June 13, 2024


In May, a research team from MIT announced a new programming language. Finch, its creators say, is “a simple bytecode interpreted, purely object-oriented, prototype-based, dynamically-typed programming language.”

Not to be confused with the Swedish fintech of the same name, this is a language that has been inspired by Smalltalk, Self, and Javascript.

In particular, Finch simplifies the creation of concurrent and parallel programs, emphasising lightweight processes and message passing, similar to languages like Erlang. It also aims to be more accessible, and easier to learn.

A challenge exists in the form of structured data, and Finch is designed to address the limitations of existing implementations.

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Sources have said that, “One of Finch’s key innovations lies in its support for a rich structured array programming language. By offering familiar constructs like for-loops, if-conditions, and early breaks over structured data, Finch elevates the productivity level to that of dense arrays. This allows programmers to work with complex data structures without sacrificing expressive power or efficiency.”

Finch is a way off from being widely understood, as it is specialised and as of yet, not as broadly adopted or recognised as other mainstream languages and frameworks that are typically used for parallel processing.

And unlike widely adopted languages such as Python and Java, it isn’t as well supported yet either. As of now, it’s a limited ecosystem, with a smaller community and fewer libraries, tools, and frameworks available.

Given all that, why should developers get to know the language? Because Finch provides native support for creating and managing concurrent processes, it aims to make parallel programming easier and safer by abstracting the complexities of thread management and synchronisation.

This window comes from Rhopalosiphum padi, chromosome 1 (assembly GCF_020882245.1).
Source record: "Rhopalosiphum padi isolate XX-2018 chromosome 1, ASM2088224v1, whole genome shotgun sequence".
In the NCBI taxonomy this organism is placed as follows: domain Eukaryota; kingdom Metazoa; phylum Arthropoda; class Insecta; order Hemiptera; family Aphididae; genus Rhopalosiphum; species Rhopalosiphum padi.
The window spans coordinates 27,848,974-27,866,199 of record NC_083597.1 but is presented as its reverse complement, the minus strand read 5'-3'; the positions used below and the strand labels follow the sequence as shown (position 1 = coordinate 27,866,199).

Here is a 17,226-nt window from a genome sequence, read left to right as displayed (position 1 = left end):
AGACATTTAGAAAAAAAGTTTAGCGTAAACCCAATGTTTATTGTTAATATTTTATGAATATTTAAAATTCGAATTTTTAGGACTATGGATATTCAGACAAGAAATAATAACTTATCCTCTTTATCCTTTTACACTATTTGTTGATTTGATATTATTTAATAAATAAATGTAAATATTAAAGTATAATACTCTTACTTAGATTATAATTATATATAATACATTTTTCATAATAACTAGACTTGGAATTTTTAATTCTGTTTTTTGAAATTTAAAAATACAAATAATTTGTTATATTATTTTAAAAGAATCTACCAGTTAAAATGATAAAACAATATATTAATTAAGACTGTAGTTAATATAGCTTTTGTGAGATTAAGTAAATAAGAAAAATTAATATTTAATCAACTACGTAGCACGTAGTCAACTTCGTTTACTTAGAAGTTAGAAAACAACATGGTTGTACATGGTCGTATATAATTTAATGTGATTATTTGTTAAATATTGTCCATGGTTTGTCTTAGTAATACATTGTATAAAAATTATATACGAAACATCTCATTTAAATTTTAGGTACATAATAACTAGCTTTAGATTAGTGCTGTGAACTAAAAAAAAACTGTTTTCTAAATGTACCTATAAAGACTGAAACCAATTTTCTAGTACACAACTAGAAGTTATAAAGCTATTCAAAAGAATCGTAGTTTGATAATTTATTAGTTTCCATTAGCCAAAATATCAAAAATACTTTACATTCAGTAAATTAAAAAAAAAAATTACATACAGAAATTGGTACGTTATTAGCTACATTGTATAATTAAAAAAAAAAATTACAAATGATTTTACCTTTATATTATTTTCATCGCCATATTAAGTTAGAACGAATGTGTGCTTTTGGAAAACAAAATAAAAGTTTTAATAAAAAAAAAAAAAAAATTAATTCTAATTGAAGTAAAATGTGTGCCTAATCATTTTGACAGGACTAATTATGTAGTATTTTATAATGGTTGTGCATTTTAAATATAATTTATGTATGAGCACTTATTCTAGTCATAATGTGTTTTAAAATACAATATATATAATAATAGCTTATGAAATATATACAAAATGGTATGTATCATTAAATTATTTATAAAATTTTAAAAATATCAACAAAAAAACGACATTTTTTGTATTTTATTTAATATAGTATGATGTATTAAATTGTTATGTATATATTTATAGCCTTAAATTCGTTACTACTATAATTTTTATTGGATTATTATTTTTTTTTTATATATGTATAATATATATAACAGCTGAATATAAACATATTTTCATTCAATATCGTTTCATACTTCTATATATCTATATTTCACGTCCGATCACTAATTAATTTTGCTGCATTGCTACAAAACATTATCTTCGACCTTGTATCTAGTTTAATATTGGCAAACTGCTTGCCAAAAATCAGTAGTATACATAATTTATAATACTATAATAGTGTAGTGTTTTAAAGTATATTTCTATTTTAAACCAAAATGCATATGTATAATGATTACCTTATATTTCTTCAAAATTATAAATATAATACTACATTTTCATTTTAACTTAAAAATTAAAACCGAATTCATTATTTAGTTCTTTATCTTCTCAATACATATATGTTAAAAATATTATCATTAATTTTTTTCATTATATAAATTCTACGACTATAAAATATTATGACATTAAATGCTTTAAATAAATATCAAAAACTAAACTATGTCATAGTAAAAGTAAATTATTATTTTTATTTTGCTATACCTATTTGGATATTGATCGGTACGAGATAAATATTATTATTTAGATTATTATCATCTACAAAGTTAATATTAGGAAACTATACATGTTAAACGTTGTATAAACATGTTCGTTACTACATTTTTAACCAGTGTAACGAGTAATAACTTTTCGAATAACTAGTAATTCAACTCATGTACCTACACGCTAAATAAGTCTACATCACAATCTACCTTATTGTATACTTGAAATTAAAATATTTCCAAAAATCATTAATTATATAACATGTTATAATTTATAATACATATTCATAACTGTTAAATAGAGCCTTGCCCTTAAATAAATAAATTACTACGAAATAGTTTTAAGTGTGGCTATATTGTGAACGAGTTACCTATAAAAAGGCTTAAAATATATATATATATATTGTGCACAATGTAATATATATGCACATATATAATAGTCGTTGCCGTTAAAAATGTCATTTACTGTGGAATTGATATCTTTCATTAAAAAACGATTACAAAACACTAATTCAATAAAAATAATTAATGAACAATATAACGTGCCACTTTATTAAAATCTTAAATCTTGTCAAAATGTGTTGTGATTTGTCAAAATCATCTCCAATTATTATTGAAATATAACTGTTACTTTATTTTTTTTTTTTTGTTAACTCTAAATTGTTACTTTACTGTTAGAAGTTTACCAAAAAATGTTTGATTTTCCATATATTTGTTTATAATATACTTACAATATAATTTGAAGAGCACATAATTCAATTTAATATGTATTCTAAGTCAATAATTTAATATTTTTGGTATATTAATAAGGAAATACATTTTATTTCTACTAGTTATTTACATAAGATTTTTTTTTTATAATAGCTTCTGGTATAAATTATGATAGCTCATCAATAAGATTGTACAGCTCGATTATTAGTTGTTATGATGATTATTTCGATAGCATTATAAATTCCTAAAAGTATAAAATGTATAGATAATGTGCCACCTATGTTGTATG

It also supports lightweight processes, which are cheaper to create and manage compared to traditional operating system threads. This allows for high levels of concurrency with minimal overhead.

And instead of shared memory, the language uses message passing for communication between processes. This helps to avoid many common issues related to concurrency, such as race conditions and deadlocks.

It is safe and simple, using syntax and semantics designed to be straightforward, reducing the cognitive load on the programmer. Perhaps thanks to its origins in academia, it can be used to teach concepts related to concurrency and parallelism due to its simplicity and focus on these areas.

Finch use cases

When it comes to its use cases, it has a wide range of implementations. For example, Finch can be used to create a variety of applications that benefit from concurrent and parallel programming — especially those that require efficient handling of multiple tasks simultaneously.

It’s well-suited for concurrent algorithms, such as rare conditions, deadlocks, and synchronisation as well as for developing small-scale parallel computation projects, such as matrix multiplications or sorting algorithms. Networked applications like chat and HTTP servers are also in its ballpark, as are game engines, and concurrent simulations.

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Data processing too, is a possibility. Finch can be used to implement a log processing system that reads, processes, and analyses logs in parallel to improve throughput and efficiency, or to build data pipelines.

There are plenty of other ways developers can use it: including to develop real-time systems, or microservices, for example.

While Finch may not be the best choice for large-scale production systems due to its niche status and smaller ecosystem, it is worth consideration for smaller projects, where having an understanding of and applying concurrent programming principles is the key objective.

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